“I kind of feel hypocritical, because a lot of the political stances that they give to do not support education, so the money that is going toward political agendas is not making a difference in education,” she told The Daily Signal today.
The question of agency fees that went before the Supreme Court today had previously been decided by the high court in the 1977 case Abood v. Detroit Board of Education, which stated that public employees had to pay agency fees to fund a “fair share” of collective bargaining agreements.
In California, agency fees top $650, and union dues total more than $1,000.
Unions say that agency fees are necessary, since employees who decide to opt out of paying full union dues still benefit from collective bargaining and would continue to do so if the court rules with Friedrichs—what’s known as the “free rider argument.”
“A lot of my colleagues at work don’t realize that no one is compelled to join a union, and no one has to pay for political activity that a union does,” Pankaj Sharma, a teacher at Niles North High School in Skokie, Ill., and union member, told The Daily Signal. He continued:
But of course, if the union negotiates on behalf of all members and fights for all members to help create fair working conditions for all of them, it’s totally fair that everyone pays something into it, otherwise the union is greatly weakened and the protections in the workplace are weakened.
Joseph disagrees. She said that if the court rules in favor of Friedrichs, it will allow teachers who choose not to join a union to engage in their own negotiations with school administrators.
“I pay 100 percent of my collective bargaining dues, and if Rebecca does win, we would be free to do our own collective bargaining with our administrators individually, which I believe is how it should be done,” she said. “I don’t believe everyone should get a raise. I believe those that earned it should be getting a raise, and I would be happy and proud to do that on behalf of myself.”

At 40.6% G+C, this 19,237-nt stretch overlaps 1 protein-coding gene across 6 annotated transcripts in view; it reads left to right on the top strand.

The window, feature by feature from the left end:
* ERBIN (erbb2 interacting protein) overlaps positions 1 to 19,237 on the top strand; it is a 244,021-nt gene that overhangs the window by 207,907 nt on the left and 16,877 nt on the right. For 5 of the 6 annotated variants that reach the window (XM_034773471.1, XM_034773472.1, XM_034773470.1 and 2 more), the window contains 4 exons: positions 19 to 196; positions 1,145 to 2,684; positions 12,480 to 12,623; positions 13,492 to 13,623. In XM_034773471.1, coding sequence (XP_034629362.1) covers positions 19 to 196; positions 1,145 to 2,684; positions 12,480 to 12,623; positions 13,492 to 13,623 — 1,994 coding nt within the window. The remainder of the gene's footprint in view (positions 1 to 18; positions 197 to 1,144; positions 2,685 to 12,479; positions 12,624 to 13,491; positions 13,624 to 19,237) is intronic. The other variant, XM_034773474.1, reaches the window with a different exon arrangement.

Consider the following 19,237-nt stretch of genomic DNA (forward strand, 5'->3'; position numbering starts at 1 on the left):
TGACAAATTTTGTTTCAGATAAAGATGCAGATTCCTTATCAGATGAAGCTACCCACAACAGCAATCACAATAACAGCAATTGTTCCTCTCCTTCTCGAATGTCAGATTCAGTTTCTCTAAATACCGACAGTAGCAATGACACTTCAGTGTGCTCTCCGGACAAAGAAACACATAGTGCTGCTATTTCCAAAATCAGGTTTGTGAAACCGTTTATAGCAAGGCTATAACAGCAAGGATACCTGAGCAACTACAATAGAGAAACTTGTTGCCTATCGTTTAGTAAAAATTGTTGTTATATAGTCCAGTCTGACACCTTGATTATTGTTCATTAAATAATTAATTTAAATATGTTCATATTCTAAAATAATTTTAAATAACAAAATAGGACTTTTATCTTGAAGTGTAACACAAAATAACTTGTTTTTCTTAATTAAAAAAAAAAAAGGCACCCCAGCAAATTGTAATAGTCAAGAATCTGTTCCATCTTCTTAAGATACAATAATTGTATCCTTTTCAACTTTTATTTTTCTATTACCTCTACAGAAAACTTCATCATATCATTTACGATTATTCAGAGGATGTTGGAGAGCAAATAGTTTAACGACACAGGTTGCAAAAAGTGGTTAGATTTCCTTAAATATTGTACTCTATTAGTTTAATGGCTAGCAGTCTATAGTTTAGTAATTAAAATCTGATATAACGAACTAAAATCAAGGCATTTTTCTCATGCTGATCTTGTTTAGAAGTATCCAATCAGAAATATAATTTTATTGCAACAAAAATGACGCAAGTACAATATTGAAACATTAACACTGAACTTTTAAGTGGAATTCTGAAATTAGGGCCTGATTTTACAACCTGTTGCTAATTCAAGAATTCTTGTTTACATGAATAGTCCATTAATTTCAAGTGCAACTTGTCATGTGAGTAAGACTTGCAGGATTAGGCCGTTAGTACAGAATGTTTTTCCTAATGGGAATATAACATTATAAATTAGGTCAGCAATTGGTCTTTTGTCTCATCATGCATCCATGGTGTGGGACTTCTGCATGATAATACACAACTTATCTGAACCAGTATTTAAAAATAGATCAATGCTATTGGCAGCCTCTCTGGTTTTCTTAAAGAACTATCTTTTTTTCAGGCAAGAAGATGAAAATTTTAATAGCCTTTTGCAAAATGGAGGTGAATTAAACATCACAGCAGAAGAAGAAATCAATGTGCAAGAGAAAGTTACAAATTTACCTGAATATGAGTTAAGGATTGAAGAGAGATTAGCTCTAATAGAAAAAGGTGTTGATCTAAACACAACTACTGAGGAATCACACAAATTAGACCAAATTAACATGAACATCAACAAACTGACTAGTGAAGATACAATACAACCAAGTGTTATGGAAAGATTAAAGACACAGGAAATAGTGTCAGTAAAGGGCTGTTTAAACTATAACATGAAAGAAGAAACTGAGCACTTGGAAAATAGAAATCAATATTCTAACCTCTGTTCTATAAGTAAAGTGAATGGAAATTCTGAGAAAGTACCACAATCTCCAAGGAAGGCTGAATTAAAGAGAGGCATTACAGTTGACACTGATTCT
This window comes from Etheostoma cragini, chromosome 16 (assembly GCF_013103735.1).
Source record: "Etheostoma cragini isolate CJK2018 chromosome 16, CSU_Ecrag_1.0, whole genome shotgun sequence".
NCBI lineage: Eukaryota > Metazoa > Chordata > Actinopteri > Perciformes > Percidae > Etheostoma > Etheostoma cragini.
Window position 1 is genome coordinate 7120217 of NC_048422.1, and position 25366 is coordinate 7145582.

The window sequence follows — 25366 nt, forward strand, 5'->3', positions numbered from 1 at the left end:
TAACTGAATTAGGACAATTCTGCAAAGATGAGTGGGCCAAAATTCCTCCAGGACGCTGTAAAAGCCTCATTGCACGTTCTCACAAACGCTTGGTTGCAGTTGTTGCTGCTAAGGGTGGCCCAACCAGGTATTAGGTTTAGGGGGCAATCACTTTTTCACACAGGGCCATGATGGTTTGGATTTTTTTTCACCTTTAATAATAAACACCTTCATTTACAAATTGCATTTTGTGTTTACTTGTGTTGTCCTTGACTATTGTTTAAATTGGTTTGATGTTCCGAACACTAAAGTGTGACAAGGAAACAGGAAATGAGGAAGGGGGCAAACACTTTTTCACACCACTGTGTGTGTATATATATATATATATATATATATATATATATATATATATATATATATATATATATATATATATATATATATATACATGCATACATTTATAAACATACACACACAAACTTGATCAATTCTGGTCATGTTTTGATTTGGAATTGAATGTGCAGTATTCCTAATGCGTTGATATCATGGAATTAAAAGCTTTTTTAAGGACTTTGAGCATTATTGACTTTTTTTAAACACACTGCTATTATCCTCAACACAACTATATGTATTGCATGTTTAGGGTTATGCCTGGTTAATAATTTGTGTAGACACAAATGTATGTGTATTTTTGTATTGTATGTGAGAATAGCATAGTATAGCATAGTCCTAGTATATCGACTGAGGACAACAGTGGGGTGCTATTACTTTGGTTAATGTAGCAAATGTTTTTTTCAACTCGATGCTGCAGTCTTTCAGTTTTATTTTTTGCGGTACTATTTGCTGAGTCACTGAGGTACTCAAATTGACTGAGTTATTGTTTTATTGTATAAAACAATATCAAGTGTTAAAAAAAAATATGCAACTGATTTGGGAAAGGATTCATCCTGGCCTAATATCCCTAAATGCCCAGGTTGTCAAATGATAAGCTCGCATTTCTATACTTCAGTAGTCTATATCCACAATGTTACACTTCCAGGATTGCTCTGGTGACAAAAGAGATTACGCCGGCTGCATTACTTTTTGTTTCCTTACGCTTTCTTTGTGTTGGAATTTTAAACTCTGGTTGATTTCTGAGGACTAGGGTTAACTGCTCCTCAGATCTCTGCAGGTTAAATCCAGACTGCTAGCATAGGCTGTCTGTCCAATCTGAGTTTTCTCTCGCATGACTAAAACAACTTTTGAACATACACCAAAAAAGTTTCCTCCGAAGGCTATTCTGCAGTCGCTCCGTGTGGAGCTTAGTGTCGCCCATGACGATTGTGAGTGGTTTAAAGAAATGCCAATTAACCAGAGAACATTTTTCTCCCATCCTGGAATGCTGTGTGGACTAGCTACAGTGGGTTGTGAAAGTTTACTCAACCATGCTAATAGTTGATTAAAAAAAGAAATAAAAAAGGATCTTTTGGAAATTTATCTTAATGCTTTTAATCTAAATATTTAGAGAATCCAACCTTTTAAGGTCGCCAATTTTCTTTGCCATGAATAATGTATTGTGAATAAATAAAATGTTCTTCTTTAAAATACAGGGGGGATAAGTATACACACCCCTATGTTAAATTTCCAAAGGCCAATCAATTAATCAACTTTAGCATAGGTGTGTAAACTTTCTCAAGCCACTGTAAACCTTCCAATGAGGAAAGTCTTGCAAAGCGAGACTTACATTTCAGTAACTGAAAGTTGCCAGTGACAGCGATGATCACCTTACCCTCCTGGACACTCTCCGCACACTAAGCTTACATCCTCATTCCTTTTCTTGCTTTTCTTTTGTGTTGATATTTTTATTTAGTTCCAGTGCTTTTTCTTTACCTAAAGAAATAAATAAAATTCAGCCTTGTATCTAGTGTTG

“I hope the American people see what’s going on here. It’s time to put our country and kids above the rights of our unions,” said Rebecca Friedrichs, a California teacher challenging her union in the case Friedrichs v. CTA.
Friedrichs told The Daily Signal that as opposed to acting as a “free rider,” as the unions would argue, she instead serves as a “forced rider” during collective bargaining.
“Their supposed benefits aren’t worth the moral cost. I’m forced to fund those positions with which I disagree. I’m a forced rider, and they’ve been riding off me for decades,” she said. Friedrichs continued:
When I get a raise at the expense of my students, I have a moral problem with that. When I get this Cadillac pension plan at the expense of our economy and our community, I have a moral dilemma with that. When teachers who are no longer effective or are abusive are protected at the expense of children, there’s a huge moral dilemma for me. I hope the American people see what’s going on here. It’s time to put our country and kids above the rights of our unions.
The Supreme Court is expected to announce its decision in late June, but legal experts say the conservatives justices and swing vote Justice Anthony Kennedy signaled they may be ready to overturn the nearly 40-year-old precedent set by Abood, which could be a setback for public unions.
“What we’re fighting for is a constitutional right to free speech,” Friedrichs said. “The unions say they speak on behalf of me and all teachers, but really they speak on behalf of themselves. In my opinion, if we win and now teachers have a choice, the result will be that the unions will become accountable again.”